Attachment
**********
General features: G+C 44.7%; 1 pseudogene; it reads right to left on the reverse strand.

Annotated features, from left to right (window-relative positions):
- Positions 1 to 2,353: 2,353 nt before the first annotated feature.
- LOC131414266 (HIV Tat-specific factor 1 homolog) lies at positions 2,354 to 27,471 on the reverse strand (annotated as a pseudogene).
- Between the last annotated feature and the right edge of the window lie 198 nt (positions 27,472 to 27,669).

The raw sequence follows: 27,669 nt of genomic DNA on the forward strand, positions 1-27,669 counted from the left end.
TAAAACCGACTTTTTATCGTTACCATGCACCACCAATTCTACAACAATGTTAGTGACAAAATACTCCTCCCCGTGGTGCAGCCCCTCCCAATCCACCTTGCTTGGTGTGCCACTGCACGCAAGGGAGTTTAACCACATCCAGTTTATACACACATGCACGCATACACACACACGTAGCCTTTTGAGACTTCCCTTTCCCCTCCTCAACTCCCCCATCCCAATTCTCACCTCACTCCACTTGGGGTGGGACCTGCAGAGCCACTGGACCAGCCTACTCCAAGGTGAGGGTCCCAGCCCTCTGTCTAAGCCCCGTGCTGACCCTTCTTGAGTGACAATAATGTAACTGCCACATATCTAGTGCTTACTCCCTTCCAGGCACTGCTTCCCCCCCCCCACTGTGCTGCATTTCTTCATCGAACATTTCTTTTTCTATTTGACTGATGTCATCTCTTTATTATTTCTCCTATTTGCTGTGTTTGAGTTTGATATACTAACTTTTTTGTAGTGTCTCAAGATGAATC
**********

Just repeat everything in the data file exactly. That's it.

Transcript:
General features: G+C 44.7%; 1 pseudogene; it reads right to left on the reverse strand.

Annotated features, from left to right (window-relative positions):
- Positions 1 to 2,353: 2,353 nt before the first annotated feature.
- LOC131414266 (HIV Tat-specific factor 1 homolog) lies at positions 2,354 to 27,471 on the reverse strand (annotated as a pseudogene).
- Between the last annotated feature and the right edge of the window lie 198 nt (positions 27,472 to 27,669).

The raw sequence follows: 27,669 nt of genomic DNA on the forward strand, positions 1-27,669 counted from the left end.
TAAAACCGACTTTTTATCGTTACCATGCACCACCAATTCTACAACAATGTTAGTGACAAAATACTCCTCCCCGTGGTGCAGCCCCTCCCAATCCACCTTGCTTGGTGTGCCACTGCACGCAAGGGAGTTTAACCACATCCAGTTTATACACACATGCACGCATACACACACACGTAGCCTTTTGAGACTTCCCTTTCCCCTCCTCAACTCCCCCATCCCAATTCTCACCTCACTCCACTTGGGGTGGGACCTGCAGAGCCACTGGACCAGCCTACTCCAAGGTGAGGGTCCCAGCCCTCTGTCTAAGCCCCGTGCTGACCCTTCTTGAGTGACAATAATGTAACTGCCACATATCTAGTGCTTACTCCCTTCCAGGCACTGCTTCCCCCCCCCCACTGTGCTGCATTTCTTCATCGAACATTTCTTTTTCTATTTGACTGATGTCATCTCTTTATTATTTCTCCTATTTGCTGTGTTTGAGTTTGATATACTAACTTTTTTGTAGTGTCTCAAGATGAATC